Feuding among Lucas County Board of Elections members has turned nasty — but this time, mudslinging among Republicans, not a partisan battle with Democrats, is the cause. Behind the continuing drama is an important question about whether a board member truly lives among the voters he serves.
Elections board member Jon Stainbrook, the Lucas County Republican Party chairman, wants fellow Republican Tony DiGidio thrown off the board, purportedly because he doesn’t live in the county. An ally of Mr. Stainbrook who raised the residency challenge has amassed evidence that he says shows Mr. DiGidio lives in Youngstown.
As with any soap opera, that’s only the plot device. Republican Meghan Gallagher, the director of the elections board, has a grievance against Mr. DiGidio pending with the Toledo Bar Association over an unrelated lawsuit in which he represented her. Mr. Stainbrook notes that Mr. DiGidio could face a two-year suspension of his law license because of an alleged ethics violation.
Mr. DiGidio has fought back: Mr. Stainbrook has “low moral character,” he says. He claims Mr. Stainbrook and Ms. Gallagher have a “boyfriend-girlfriend romantic relationship.”
Mr. Stainbrook parries: “Mr. DeGidio, 58, ... is engaged to a 21-year-old Filipino girl, yet my morals are in question?”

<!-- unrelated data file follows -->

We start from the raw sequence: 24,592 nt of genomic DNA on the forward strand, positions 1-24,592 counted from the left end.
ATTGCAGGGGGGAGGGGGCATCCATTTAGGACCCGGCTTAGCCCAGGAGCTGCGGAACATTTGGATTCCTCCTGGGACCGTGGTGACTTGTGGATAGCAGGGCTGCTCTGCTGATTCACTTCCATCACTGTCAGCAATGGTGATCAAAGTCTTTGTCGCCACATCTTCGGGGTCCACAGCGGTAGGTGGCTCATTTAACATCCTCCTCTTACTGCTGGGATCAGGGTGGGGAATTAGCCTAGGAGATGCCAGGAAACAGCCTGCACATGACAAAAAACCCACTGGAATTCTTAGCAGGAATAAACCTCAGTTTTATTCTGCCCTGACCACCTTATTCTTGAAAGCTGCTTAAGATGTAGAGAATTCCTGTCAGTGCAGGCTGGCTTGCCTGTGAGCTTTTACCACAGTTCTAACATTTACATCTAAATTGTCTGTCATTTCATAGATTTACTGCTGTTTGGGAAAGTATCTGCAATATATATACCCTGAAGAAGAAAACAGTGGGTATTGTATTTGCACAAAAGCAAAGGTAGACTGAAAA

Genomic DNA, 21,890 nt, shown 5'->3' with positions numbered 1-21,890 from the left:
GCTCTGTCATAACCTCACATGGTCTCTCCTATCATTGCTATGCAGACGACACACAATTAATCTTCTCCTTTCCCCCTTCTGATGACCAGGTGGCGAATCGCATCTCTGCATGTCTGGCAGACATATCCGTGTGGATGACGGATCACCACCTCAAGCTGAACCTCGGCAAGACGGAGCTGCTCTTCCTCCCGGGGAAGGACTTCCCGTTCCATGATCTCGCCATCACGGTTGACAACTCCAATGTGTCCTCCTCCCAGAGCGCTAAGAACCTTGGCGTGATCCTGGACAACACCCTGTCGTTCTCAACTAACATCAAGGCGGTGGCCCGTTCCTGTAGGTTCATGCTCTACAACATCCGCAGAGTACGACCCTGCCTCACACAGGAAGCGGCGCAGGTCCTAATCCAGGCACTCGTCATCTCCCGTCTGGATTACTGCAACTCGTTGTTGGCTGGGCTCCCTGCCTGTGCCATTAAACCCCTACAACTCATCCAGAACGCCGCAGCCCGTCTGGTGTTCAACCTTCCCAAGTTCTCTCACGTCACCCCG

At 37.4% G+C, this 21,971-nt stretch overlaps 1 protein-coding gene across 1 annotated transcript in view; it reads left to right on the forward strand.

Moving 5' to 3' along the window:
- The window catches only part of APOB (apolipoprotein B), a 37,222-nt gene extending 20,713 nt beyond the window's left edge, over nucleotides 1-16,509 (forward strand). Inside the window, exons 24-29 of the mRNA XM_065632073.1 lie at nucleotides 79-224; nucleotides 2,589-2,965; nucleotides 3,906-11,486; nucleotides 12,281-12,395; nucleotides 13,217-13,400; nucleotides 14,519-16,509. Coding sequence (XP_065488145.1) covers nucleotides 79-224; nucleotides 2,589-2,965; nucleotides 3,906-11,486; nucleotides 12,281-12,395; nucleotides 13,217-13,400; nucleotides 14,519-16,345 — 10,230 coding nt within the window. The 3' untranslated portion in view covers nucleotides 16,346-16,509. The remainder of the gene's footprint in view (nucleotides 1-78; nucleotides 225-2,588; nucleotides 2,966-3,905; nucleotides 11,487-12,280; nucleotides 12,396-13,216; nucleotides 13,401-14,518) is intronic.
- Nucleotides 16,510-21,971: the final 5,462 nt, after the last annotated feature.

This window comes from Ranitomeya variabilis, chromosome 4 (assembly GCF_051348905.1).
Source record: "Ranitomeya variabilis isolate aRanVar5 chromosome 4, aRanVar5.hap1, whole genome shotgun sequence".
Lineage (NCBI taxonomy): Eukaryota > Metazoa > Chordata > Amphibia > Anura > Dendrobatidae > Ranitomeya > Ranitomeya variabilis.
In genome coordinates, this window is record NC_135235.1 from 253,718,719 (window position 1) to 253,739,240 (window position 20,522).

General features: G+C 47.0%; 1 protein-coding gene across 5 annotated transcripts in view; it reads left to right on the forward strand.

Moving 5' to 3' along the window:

It’s all very salacious. But it masks a real issue: The elections board is responsible for resolving residency issues involving voters. Shouldn’t the elections board members be able to determine where one of its own members lives?
Mr. DiGidio neither owns nor rents a residence in Lucas County; he appears to spend much of his time in Youngstown. It doesn’t matter, he says: “I use the address [in Youngstown] for a lot of things. It doesn’t mean it’s my residence. I could live here for a year if I want to, and that has nothing to do with my legal residency as it relates to a person’s right to vote.”
Last week, Democratic elections board members John Irish and Ron Rothenbuhler rejected Mr. Stainbrook’s attempt to oust Mr. DiGidio. Mr. Rothenbuhler reasoned that “although vague, [Mr. DiGidio] has stated his intent to remain in Lucas County.”
Questions about defining residency for public employees and appointed and elected officials are not new. The Ohio Supreme Court ruled in 2009 that cities cannot force public employees to live in the communities where they work.
Members of Congress are not required to live in the districts they represent. Still, where you lay your head at night should count for something. It should take more than a vague and nonbinding promise to return someday, maybe, to qualify as a county resident.
Ohio Secretary of State Jon Husted, the state’s chief elections officer, wants no part of this controversy. His spokesman says it’s up to local boards of elections to determine who qualifies as a county resident. But because this board has not shown it can govern itself, Mr. Husted may yet have to act as its guiding light.